Results tagged ‘ Matt Cain ’
SCOTTSDALE, Ariz. — Jesus Guzman, who has impressed the Giants this spring with his hitting while dismaying them with his fielding, has played first base for three days in a row in Minor League exhibitions as the organization strives to find a position he can handle adequately.
“He can get nine innings of learning the peripherals of first-base play,” manager Bruce Bochy said Tuesday.
Guzman has virtually no chance of making the Opening Day roster despite hitting .404 this spring. Not only has he looked inadequate defensively at first base and third base and in left field, but he also has played only 15 games above the Double-A level. Polished as Guzman seems at the plate, he must prove himself in all phases of the game.
Other items of note from Tuesday:
— Nate Schierholtz’s third-inning home run in the Giants’ 7-3 victory over the Arizona Diamondbacks gave San Francisco at least one homer in 22 of its 29 Cactus League games. The Giants entered the afternoon with 37 homers, second in the Majors to Kansas City’s 41.
— Matt Cain lasted only five innings but was effective when necessary, stranding five runners in scoring position while yielding two runs and seven hits. “I probably felt more relaxed and comfortable toward the end. Sometimes it works that way,” said Cain, who struck out five during his 90-pitch outing.
— Closer Brian Wilson worked the ninth inning and allowed his first run in 10 spring appearances, though it was unearned. Bochy has been pleased with Wilson’s use of a changeup to complement his fastball and slider. “That can be a big pitch for him if he gets comfortable with it and feels like he can throw it anytime,” Bochy said.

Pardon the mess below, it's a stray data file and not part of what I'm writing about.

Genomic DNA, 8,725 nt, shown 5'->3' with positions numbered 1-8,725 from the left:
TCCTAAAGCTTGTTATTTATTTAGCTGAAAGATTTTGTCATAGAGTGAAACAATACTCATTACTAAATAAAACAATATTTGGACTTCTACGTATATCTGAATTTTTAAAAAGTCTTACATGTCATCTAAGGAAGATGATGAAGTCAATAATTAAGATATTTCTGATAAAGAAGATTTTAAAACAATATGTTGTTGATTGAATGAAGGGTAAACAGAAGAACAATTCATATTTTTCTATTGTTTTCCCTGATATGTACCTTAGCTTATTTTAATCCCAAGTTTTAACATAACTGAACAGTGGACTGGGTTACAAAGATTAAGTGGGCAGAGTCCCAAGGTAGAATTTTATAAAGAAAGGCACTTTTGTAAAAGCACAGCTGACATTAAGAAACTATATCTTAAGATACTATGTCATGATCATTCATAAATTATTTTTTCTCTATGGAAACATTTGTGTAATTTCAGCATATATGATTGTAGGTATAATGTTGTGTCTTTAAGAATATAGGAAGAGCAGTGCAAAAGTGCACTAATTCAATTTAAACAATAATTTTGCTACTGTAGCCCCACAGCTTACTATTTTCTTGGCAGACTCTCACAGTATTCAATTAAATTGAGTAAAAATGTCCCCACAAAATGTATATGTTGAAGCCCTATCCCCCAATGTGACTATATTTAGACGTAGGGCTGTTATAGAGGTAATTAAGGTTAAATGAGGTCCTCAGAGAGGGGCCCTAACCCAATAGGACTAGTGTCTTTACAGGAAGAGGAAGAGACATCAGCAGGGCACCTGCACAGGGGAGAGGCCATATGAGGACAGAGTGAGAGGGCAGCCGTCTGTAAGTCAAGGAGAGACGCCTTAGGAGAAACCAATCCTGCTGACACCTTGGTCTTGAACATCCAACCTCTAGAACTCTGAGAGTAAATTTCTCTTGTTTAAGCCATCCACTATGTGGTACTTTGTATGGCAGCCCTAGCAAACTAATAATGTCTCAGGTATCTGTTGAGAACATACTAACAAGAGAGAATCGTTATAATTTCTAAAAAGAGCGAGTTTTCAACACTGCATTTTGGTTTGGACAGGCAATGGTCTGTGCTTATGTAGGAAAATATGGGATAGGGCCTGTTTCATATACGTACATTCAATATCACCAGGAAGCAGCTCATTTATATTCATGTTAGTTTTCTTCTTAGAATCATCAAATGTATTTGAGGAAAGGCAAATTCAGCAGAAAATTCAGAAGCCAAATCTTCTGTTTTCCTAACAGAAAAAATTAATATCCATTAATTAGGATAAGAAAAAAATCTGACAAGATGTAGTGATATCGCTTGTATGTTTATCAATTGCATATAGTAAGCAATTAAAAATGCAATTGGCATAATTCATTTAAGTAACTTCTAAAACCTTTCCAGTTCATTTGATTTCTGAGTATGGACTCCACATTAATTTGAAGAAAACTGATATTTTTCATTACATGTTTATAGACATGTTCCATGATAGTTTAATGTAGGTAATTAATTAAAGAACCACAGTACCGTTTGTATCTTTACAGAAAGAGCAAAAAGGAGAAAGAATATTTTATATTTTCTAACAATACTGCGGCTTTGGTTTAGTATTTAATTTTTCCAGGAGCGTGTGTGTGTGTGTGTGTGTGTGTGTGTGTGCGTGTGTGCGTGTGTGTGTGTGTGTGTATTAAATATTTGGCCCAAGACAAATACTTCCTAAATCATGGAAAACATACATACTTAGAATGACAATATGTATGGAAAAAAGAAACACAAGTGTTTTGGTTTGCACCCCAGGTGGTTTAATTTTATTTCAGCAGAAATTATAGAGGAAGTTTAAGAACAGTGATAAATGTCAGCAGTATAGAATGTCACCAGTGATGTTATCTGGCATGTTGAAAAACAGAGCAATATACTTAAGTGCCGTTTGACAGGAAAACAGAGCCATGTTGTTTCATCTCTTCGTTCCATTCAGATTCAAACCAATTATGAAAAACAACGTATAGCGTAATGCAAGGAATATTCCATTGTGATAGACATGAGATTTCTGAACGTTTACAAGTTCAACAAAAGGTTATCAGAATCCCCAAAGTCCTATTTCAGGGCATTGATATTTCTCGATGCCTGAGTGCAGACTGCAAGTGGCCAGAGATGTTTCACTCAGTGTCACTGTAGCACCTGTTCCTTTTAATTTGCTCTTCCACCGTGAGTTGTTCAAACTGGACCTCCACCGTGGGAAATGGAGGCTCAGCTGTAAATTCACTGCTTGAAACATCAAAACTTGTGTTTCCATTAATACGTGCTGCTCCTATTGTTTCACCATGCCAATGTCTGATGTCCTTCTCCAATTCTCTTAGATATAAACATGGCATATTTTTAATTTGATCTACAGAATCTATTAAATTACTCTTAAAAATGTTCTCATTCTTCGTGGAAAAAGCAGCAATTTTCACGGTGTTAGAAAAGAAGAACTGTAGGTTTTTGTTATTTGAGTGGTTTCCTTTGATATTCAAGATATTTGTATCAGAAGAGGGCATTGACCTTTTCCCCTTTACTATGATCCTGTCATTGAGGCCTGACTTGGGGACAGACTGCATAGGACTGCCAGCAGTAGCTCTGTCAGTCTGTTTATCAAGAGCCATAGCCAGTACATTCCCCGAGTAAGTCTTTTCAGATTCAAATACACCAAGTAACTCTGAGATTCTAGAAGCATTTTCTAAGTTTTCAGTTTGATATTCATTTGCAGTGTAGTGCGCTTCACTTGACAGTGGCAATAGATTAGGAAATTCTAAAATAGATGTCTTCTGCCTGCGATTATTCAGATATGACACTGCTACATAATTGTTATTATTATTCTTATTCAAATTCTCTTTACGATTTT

— The Giants have re-signed right-hander Matt Kinney, who will pitch at Triple-A Fresno. Kinney, who pitched for the Giants in 2005, gives them more Minor League depth.
— Chris Haft
PHOENIX — In what could be one of the Giants’ most intriguing exhibition games in years (I know, “intriguing” and “exhibition” contradict each other), both Randy Johnson and Tim Lincecum will pitch against the Seattle Mariners in Scottsdale.
It’ll be a truly intriguing encounter for Mariners fans. First comes Johnson, who blossomed into a star while pitching for Seattle from 1989 to 1998. He’ll be followed by Lincecum, the Seattle-area native who the Mariners snubbed in the 2006 draft — leaving him for the Giants to take with the 10th overall selection.
Manager Bruce Bochy said Sunday that he expects Johnson, who missed his last start with irritation in his biceps, to pitch three innings. Bochy added that Lincecum just might work the rest of the game — which would enable the right-hander to keep pace with Barry Zito and Matt Cain in terms of advancing toward season-opening stamina. The aftereffects of bronchitis weakened Lincecum last Wednesday, when he allowed four runs and seven hits in 3 2/3 innings against the Cubs.
For several Giants, the morning will be unpleasant, or inevitable, depending on their point of view. Bochy and his staff will option or reassign a sizable number of players to Minor League camp, another sign that the Giants are getting down to serious business this spring.
— Chris Haft
SCOTTSDALE, Ariz. — Dave Roberts’ value cannot be measured by statistics.
Roberts is that rarest of ballplayers: Somebody who’s good for the team even when he’s not playing. Unfortunately for the Giants, that was all too often over the last couple of years, partly explaining why they released Roberts on Thursday.
Sentiment is a luxury the Giants can’t afford. Eugenio Velez is proving capable of handling the backup outfielder’s role Roberts would have occupied. Velez also switch hits, plays second base and is faster than Roberts. As Giants general manager Brian Sabean said, “I told him [Roberts] we’re on a path to get younger and healthier. Right now that’s not on his resume.”